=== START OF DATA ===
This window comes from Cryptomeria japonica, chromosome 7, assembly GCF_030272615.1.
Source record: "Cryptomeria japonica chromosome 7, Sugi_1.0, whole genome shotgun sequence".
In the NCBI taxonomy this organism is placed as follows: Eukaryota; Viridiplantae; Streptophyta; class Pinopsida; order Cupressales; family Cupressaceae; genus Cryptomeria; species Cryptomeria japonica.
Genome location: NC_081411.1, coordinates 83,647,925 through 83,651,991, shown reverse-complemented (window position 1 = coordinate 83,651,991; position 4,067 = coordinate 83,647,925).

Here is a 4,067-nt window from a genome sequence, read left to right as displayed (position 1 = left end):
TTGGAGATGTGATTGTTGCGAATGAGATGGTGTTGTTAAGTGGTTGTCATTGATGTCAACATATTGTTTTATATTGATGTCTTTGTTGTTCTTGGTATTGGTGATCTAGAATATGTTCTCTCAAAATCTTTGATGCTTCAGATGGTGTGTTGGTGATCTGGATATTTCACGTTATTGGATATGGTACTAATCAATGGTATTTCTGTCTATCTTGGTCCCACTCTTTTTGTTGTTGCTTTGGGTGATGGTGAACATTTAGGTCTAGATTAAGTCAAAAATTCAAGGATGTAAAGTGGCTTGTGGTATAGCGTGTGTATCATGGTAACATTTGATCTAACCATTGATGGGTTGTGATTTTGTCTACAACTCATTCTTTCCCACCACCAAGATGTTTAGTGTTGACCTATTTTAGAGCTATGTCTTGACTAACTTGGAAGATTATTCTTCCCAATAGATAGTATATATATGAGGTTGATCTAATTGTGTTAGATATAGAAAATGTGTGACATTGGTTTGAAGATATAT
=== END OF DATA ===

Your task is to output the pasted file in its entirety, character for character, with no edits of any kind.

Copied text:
This window comes from Cryptomeria japonica, chromosome 7, assembly GCF_030272615.1.
Source record: "Cryptomeria japonica chromosome 7, Sugi_1.0, whole genome shotgun sequence".
In the NCBI taxonomy this organism is placed as follows: Eukaryota; Viridiplantae; Streptophyta; class Pinopsida; order Cupressales; family Cupressaceae; genus Cryptomeria; species Cryptomeria japonica.
Genome location: NC_081411.1, coordinates 83,647,925 through 83,651,991, shown reverse-complemented (window position 1 = coordinate 83,651,991; position 4,067 = coordinate 83,647,925).

Here is a 4,067-nt window from a genome sequence, read left to right as displayed (position 1 = left end):
TTGGAGATGTGATTGTTGCGAATGAGATGGTGTTGTTAAGTGGTTGTCATTGATGTCAACATATTGTTTTATATTGATGTCTTTGTTGTTCTTGGTATTGGTGATCTAGAATATGTTCTCTCAAAATCTTTGATGCTTCAGATGGTGTGTTGGTGATCTGGATATTTCACGTTATTGGATATGGTACTAATCAATGGTATTTCTGTCTATCTTGGTCCCACTCTTTTTGTTGTTGCTTTGGGTGATGGTGAACATTTAGGTCTAGATTAAGTCAAAAATTCAAGGATGTAAAGTGGCTTGTGGTATAGCGTGTGTATCATGGTAACATTTGATCTAACCATTGATGGGTTGTGATTTTGTCTACAACTCATTCTTTCCCACCACCAAGATGTTTAGTGTTGACCTATTTTAGAGCTATGTCTTGACTAACTTGGAAGATTATTCTTCCCAATAGATAGTATATATATGAGGTTGATCTAATTGTGTTAGATATAGAAAATGTGTGACATTGGTTTGAAGATATAT